gleaming, ladders stowed and their engine polished to perfection,
the men of the Cannock Fire Brigade pose for the camera in 1927.
was, in August, branded the noisest town in Britain because
of the range of noises from mouth organs to motorcycles.
It was so bad
new bye-laws were introduced and the Express & Star received a string
of letters complaining about "night noises".
One man, from
a city three times the size of Wolverhampton, claimed the town was
the noisiest in Britain.
One writer complained
of the constant din of motorycles fitted with inefficient silencers
- and went a step further by calling Wolverhampton "probably the
noisiest town in the world."
on the problem the chief constable said he did not think Wolverhampton
was a particularly noisy town although the exceptionally heavy traffic
continually passing through must be "a great source of anxiety to
property owners," he said.
He added that
there would surely be less noise now that the trams were being removed.
of Wolverhampton Motor Services Ltd, said: "Considering this is
a big manufacturing town for motorcycles and cars, I think motorists
in Wolverhampton are a very decent lot."
He added: "The
grumblers seem to forget the seaside resorts where the young bloods
are thoroughly noisy."
But some town
defenders rated Wigan as THE place for noise.
Police force in 1927
hits tree - 11 hurt:
Wolverhampton people were injured in a horrific charabanc crash
near Welshpool in August.
A tyre on the
vehicle burst, the steering column snapped and the vehicle ploughed
into a tree.
The driver deliberately
steered into the tree to prevent the charabanc dashing through a
hedge, down a steep bank and into a ditch.
the passengers were thrown clear and ferried to hospital in Welshpool.
taking passengers to West Bromwich, was first at the scene of the
crash and helped with the emergency.
The driver of
the wrecked charabanc told the Express & Star that he was returning
to Wolverhampton from Aberystwyth when a front tyre burst as he
was overtaking an Austin Seven car. "It went off like a gun," he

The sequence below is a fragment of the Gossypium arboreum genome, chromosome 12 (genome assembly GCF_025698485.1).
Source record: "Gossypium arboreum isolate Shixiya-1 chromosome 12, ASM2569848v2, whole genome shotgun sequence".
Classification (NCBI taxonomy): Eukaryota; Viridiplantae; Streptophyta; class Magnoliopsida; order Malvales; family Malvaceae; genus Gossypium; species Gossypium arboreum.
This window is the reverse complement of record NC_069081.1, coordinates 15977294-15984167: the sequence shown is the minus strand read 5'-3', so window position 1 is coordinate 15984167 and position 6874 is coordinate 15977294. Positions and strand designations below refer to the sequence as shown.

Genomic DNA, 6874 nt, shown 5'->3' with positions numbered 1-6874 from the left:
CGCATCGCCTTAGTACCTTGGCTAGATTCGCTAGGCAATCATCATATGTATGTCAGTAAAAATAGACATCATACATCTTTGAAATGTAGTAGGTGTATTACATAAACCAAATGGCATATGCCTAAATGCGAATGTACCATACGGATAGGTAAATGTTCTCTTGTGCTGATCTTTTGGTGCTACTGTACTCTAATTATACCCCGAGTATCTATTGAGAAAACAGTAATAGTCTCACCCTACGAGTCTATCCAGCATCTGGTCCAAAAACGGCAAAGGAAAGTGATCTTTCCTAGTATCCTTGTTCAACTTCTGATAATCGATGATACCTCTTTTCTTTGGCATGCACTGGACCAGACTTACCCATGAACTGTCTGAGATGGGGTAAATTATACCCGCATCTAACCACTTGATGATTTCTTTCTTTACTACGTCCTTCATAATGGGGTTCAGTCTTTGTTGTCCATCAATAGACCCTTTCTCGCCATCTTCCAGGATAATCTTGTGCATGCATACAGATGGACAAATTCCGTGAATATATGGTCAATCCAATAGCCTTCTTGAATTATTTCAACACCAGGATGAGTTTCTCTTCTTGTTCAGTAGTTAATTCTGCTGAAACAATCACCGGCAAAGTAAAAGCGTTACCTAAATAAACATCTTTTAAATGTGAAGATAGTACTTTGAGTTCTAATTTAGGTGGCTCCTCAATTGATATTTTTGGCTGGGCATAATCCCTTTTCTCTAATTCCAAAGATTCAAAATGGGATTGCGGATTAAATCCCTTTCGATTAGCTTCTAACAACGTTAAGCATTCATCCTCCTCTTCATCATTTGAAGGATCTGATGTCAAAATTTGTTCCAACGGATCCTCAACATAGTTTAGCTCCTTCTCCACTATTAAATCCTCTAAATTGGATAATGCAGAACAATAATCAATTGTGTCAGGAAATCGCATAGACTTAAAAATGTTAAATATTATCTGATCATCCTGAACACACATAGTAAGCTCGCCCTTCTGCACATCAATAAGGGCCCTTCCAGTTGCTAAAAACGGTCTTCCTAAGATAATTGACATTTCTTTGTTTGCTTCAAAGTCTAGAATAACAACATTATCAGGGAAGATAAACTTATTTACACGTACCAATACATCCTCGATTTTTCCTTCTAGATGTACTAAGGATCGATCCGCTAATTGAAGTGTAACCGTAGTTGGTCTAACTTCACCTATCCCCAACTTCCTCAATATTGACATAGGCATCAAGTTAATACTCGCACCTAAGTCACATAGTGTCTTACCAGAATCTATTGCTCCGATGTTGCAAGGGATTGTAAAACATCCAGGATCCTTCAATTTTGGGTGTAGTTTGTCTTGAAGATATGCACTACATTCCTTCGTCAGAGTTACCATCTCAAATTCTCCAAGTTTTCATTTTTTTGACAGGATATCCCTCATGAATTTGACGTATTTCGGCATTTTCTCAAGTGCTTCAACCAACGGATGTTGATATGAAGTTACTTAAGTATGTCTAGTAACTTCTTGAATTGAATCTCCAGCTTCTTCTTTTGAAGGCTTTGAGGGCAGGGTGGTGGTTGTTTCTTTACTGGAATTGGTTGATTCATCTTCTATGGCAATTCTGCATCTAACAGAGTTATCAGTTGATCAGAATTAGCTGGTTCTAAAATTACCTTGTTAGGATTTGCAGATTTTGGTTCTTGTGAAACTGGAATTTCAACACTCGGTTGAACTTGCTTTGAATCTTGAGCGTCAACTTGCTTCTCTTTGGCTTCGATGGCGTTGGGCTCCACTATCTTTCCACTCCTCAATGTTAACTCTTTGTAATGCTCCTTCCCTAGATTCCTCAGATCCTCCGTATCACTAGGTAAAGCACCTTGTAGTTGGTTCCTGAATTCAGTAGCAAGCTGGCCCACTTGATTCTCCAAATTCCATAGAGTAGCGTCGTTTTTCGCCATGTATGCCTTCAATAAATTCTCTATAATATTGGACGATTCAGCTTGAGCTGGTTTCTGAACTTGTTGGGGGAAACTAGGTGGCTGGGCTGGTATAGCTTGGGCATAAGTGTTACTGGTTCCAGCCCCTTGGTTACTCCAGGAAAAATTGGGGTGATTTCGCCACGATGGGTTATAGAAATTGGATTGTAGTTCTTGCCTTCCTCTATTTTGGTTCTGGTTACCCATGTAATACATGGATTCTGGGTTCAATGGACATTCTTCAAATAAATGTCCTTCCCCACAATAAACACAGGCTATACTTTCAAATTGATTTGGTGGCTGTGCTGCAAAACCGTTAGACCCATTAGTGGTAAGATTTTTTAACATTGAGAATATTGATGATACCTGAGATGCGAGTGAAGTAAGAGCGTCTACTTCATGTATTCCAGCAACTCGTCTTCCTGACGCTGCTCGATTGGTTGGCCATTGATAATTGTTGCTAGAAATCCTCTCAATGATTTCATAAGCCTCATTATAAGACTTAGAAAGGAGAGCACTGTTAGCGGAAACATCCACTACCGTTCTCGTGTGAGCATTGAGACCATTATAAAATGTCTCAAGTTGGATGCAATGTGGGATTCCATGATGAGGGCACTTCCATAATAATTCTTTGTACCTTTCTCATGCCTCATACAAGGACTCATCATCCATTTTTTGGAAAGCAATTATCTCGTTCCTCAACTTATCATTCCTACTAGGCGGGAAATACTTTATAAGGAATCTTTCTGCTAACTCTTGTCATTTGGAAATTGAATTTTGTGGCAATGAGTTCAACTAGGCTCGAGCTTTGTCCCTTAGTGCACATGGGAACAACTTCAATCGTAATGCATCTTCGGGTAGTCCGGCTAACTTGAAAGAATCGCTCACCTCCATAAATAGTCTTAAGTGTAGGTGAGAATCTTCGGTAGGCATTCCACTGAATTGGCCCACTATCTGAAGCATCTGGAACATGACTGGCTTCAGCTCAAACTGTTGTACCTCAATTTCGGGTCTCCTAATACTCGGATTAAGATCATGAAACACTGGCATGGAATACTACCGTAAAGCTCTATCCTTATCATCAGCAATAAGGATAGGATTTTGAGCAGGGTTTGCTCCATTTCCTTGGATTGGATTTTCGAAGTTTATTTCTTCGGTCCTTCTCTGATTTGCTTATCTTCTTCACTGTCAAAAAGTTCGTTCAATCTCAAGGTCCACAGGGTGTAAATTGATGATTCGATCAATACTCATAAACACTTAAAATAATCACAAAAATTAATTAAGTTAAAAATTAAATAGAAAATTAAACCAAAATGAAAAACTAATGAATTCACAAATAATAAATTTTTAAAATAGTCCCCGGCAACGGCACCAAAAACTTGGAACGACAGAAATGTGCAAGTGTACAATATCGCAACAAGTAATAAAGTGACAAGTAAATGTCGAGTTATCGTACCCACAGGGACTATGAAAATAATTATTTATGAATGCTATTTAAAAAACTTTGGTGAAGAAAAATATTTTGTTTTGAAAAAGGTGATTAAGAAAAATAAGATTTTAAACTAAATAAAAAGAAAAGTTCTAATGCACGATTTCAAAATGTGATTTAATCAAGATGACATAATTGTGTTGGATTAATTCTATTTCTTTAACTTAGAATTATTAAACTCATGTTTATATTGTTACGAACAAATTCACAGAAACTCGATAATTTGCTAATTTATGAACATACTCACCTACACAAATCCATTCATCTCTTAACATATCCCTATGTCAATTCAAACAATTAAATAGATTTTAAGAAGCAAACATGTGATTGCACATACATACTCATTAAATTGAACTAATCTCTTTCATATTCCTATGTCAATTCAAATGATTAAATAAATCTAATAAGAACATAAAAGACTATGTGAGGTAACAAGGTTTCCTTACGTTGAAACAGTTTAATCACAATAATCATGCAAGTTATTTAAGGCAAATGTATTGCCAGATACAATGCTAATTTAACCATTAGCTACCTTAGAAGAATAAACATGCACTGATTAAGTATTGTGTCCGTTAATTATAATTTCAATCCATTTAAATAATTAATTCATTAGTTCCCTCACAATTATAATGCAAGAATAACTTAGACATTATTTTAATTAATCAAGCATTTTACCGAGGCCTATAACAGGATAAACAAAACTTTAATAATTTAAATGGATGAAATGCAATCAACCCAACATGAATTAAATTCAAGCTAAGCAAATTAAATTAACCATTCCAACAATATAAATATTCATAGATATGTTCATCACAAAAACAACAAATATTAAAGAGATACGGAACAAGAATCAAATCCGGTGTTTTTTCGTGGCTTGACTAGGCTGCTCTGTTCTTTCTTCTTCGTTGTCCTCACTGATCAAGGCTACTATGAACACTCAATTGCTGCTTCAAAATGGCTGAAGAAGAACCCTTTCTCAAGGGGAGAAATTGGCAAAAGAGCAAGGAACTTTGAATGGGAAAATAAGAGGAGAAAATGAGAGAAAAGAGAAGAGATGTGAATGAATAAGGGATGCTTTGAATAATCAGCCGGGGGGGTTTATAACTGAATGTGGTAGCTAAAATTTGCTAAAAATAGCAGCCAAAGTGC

said, adding that the steering column broke at the bottom.
"I could see
that if it went into the hedge it would have gone straight into
a field and a big ditch and then turned over. I made it turn into
a tree to stop it."
The driver sustained
a broken rib and the ligaments of one leg were smashed. He added
that if the vehicle had gone over the hedge everyone would have
"It was a miracle
it happened as it did, he added. The front spring of the vehicle
itself was embedded several inches into the tree and it took some
effort to pull clear.
harmony at the Molineux:
a hard week at work what better way to relax at the weekend than
by tickling the tonsils with a little community singing in the open
air at Wolverhampton's Molineux Grounds in January.
Land Of Hope And Glory and There's A Tavern In The Town, echoed
across the streets as townsfolk raised their voices accompanied
by the prizewinning Metropolitan Works Band, under the direction
of Joseph Lewis and Harold Casey.
the high notes, the singers were given a few helpful hints by Mr
Lewis. He emphasised that everyone must join in and they must all
He told the
gathering that he wasn't using a baton because the crowd wouldn't
see it. Instead, his associate Harold Casey , would give the necessary
"physical jerks" to help the singers harmonise.
Printed on the
Community Singing sheet were instructions to "take a deep breath"
and hold it. According to Mr Lewis the gathering must sing with
the breath HELD to make more sound - and they must not get out of
step with the singing.
Mr Lewis promised
the crowd that if they got into a mess he would blow a whistle for
them to stop. Presumably if they were still holding their breath
they would be in no fit state to singalong-a-Lewis.
going to the dogs . . . Plans
for greyhound racing on a massive scale in Wolverhampton were unveiled
in August by a town business syndicate formed for the purpose.
The idea was
to build a track, probably in the Penn Fields area, on up-to-date
lines with every facility for making greyhound and whippet racing
not only a popular local sport, but a social attraction.
big drawback was a shortage of greyhounds - and the syndicate intended
to get over this hurdle by making the breeding of dogs part of the
Work was due
to start on the project as soon as a definite site had been chosen
and the grand opening was planned for the spring of the following